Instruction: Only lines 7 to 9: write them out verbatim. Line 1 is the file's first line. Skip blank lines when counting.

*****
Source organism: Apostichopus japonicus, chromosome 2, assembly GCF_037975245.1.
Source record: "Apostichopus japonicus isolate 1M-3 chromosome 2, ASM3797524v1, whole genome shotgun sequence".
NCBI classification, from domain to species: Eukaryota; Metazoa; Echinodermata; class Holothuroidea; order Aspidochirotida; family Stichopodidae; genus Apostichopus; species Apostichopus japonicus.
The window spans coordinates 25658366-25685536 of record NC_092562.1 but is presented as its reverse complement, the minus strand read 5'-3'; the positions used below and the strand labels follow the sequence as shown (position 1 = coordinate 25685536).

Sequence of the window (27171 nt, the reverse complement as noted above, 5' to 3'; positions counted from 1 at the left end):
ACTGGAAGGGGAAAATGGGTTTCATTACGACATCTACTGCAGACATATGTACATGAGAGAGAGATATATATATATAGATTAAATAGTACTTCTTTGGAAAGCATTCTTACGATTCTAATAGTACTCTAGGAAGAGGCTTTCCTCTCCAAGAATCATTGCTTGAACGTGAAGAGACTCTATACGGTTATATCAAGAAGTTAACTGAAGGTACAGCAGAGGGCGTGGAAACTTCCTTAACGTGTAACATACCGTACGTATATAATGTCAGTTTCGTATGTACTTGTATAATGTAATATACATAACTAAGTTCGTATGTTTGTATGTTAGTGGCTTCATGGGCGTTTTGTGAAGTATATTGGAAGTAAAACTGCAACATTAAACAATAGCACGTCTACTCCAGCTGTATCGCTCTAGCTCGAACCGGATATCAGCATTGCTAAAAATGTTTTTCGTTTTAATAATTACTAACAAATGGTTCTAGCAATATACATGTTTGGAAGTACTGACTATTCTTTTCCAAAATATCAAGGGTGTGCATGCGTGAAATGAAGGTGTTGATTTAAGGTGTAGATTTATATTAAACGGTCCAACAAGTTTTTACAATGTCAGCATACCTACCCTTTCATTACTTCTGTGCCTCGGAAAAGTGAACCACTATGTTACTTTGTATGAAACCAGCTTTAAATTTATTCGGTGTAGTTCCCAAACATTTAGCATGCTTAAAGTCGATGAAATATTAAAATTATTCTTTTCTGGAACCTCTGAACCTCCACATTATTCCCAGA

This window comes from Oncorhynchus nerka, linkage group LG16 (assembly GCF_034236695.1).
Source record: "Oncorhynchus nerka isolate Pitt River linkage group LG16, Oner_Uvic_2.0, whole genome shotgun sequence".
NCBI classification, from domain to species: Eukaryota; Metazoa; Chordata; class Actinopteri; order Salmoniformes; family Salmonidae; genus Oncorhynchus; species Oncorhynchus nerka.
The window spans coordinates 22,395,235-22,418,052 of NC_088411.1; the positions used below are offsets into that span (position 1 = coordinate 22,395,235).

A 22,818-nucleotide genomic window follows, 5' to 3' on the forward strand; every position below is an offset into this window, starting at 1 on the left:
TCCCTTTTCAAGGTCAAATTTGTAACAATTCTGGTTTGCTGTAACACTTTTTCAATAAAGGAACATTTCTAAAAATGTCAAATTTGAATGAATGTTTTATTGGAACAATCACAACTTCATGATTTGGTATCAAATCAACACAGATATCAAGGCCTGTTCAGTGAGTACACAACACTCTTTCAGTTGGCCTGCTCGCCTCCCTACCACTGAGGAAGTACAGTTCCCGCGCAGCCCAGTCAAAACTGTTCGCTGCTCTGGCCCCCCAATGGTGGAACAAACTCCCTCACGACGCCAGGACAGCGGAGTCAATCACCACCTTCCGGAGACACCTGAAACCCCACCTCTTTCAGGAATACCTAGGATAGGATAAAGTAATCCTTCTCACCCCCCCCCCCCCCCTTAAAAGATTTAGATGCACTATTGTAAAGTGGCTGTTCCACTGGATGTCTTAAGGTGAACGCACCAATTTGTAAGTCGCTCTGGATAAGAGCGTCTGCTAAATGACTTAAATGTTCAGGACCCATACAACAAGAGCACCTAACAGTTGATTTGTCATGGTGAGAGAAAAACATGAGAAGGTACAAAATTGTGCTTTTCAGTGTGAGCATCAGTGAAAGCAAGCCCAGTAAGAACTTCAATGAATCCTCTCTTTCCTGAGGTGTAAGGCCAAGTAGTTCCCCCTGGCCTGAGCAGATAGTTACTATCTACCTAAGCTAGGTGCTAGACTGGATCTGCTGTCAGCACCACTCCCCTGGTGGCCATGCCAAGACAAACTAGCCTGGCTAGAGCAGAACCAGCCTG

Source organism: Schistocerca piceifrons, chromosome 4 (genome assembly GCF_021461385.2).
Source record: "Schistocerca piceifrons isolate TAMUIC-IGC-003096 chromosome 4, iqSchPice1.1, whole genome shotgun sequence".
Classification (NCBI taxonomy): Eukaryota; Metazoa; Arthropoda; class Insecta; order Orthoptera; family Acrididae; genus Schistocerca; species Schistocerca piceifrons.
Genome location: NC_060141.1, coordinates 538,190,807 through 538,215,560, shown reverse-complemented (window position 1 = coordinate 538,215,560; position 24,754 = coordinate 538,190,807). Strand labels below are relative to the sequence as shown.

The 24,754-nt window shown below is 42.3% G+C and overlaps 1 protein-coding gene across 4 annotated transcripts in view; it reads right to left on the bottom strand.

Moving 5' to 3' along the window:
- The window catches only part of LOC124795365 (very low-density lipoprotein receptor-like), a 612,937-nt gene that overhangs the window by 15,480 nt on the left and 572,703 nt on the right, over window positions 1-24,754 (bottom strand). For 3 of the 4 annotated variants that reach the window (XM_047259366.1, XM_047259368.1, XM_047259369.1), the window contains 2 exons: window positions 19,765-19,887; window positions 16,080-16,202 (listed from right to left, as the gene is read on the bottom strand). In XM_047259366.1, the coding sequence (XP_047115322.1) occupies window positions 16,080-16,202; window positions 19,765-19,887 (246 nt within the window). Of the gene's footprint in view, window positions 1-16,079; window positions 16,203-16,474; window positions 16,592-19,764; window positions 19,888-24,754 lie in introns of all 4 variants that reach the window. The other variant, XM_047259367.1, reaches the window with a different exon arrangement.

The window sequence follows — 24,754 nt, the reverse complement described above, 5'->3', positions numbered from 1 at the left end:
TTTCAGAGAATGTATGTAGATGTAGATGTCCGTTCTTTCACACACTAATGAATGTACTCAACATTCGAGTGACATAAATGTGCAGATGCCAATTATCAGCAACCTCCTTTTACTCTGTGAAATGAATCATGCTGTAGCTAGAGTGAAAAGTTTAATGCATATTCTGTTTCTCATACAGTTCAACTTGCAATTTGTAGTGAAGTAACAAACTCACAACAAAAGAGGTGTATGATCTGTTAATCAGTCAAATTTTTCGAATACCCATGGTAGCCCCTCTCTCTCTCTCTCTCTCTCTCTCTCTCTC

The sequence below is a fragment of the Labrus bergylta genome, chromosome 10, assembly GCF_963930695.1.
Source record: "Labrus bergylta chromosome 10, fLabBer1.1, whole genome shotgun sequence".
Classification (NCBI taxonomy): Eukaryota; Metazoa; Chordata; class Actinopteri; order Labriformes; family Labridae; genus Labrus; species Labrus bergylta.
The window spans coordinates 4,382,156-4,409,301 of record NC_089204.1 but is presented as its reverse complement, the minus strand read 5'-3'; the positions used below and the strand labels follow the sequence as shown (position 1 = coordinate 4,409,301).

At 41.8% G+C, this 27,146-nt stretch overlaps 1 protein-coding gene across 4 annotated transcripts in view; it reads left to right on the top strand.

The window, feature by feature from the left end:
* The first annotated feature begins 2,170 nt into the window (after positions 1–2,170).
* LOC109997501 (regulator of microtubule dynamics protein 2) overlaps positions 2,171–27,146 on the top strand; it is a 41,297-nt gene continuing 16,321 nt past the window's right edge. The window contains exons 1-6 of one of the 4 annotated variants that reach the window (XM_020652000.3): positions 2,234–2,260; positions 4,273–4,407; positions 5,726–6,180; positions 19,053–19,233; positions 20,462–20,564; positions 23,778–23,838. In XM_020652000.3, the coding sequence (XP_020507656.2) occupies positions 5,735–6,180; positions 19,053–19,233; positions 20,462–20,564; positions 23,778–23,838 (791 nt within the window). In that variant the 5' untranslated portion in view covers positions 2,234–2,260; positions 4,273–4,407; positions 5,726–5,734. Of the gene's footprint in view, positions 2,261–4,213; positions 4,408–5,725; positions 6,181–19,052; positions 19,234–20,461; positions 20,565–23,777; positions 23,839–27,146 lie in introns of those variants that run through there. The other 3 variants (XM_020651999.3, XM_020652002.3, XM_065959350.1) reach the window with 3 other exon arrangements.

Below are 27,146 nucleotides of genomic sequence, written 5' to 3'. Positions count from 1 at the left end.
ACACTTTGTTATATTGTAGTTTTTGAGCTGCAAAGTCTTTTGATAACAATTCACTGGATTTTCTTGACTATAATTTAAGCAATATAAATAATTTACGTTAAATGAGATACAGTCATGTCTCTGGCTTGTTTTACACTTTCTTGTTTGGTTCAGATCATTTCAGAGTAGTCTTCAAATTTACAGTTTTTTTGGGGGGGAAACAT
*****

This window comes from Oncorhynchus nerka, linkage group LG16 (assembly GCF_034236695.1).
Source record: "Oncorhynchus nerka isolate Pitt River linkage group LG16, Oner_Uvic_2.0, whole genome shotgun sequence".
NCBI classification, from domain to species: Eukaryota; Metazoa; Chordata; class Actinopteri; order Salmoniformes; family Salmonidae; genus Oncorhynchus; species Oncorhynchus nerka.